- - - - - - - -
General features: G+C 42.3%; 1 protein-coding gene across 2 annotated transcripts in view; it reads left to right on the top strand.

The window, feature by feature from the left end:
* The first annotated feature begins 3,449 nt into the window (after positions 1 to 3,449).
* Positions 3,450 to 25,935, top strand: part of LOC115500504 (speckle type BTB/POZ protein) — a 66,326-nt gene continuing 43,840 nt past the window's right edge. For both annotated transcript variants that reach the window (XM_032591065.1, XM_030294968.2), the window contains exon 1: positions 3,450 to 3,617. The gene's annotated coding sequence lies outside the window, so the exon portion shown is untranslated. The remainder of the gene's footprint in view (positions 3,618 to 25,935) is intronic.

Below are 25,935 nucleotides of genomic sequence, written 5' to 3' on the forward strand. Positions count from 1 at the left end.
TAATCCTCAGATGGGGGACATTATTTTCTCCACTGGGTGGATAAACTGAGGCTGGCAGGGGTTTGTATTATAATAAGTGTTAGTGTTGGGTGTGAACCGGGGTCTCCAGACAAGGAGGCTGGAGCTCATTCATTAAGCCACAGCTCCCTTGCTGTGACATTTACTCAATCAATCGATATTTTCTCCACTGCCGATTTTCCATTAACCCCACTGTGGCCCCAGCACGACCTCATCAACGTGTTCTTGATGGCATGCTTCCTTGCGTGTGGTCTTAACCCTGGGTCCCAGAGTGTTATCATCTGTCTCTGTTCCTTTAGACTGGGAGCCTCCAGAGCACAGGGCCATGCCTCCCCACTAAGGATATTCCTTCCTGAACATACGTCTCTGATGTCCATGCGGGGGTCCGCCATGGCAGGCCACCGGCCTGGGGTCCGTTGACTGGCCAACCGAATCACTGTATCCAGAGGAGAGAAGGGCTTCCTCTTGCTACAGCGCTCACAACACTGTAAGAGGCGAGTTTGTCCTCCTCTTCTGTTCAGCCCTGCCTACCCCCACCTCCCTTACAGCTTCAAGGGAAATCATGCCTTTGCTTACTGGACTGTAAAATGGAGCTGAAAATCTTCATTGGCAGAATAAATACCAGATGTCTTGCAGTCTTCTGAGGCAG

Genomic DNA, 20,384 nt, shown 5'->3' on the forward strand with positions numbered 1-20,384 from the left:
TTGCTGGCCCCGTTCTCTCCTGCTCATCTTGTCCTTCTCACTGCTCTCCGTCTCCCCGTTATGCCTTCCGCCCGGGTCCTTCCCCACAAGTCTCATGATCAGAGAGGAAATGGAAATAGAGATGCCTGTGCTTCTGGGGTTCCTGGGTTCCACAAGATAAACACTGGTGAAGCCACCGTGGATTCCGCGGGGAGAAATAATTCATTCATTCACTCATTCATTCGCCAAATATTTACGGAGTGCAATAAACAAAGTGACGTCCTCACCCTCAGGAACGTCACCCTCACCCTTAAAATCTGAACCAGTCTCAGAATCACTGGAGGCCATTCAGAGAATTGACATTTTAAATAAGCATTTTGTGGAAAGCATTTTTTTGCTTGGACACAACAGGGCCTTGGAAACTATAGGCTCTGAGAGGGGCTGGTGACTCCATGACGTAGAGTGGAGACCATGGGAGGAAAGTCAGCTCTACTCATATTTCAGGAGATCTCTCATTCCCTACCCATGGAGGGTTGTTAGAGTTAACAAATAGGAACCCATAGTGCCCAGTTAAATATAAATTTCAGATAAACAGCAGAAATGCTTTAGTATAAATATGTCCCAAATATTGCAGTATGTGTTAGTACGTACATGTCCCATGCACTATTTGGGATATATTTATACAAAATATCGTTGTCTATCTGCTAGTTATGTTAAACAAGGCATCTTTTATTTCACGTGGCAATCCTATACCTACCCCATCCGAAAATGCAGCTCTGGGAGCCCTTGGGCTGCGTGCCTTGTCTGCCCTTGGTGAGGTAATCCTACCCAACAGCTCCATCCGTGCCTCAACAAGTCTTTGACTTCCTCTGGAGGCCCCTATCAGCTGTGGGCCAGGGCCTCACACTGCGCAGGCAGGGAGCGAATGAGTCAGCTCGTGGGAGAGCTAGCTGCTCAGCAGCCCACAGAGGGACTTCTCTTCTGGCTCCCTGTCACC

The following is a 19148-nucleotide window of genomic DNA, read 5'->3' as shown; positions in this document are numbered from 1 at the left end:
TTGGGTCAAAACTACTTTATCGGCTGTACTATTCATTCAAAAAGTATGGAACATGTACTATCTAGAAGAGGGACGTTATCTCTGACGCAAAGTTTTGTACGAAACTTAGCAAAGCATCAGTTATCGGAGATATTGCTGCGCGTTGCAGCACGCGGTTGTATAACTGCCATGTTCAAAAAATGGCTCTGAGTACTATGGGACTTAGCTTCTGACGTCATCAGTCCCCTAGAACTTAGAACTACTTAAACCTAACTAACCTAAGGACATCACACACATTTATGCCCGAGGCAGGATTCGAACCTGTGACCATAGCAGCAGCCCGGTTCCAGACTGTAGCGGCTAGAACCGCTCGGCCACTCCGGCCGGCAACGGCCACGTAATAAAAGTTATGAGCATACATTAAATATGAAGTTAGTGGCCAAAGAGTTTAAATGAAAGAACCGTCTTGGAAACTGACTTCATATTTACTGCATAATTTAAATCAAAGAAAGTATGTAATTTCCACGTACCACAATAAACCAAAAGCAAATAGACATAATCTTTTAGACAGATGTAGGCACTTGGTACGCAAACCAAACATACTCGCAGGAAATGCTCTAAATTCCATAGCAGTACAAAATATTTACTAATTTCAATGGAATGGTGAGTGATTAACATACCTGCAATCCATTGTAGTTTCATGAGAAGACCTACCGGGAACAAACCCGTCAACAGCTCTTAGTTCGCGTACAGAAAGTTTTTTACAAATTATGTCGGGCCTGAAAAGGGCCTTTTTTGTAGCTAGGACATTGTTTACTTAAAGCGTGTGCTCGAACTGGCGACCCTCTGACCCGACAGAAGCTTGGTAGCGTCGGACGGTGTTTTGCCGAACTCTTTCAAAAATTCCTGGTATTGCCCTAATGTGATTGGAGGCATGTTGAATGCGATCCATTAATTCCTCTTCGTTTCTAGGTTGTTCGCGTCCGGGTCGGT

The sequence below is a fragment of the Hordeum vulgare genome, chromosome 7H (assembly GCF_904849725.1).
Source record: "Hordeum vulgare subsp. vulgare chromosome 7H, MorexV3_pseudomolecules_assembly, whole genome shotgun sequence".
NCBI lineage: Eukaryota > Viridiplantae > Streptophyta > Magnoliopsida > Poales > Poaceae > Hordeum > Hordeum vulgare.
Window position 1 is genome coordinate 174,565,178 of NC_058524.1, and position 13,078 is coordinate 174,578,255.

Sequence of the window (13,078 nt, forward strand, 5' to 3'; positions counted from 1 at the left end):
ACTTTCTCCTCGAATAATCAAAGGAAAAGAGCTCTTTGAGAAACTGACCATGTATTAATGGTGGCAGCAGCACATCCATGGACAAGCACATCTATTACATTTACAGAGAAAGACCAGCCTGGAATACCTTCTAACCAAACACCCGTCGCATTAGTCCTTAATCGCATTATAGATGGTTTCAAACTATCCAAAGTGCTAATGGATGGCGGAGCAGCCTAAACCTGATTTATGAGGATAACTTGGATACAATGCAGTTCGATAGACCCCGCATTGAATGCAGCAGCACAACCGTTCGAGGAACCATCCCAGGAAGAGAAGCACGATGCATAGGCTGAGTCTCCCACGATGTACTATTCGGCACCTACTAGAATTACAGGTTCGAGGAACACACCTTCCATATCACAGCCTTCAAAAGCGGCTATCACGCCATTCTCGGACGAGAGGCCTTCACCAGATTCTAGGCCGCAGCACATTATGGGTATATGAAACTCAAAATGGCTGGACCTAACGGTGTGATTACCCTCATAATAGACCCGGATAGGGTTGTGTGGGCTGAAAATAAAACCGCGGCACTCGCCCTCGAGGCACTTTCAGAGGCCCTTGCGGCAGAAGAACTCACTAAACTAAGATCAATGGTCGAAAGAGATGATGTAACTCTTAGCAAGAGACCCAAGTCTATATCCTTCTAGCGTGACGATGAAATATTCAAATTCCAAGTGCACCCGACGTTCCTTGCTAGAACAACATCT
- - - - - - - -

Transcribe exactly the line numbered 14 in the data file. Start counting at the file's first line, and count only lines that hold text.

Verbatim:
Window position 1 is genome coordinate 174,565,178 of NC_058524.1, and position 13,078 is coordinate 174,578,255.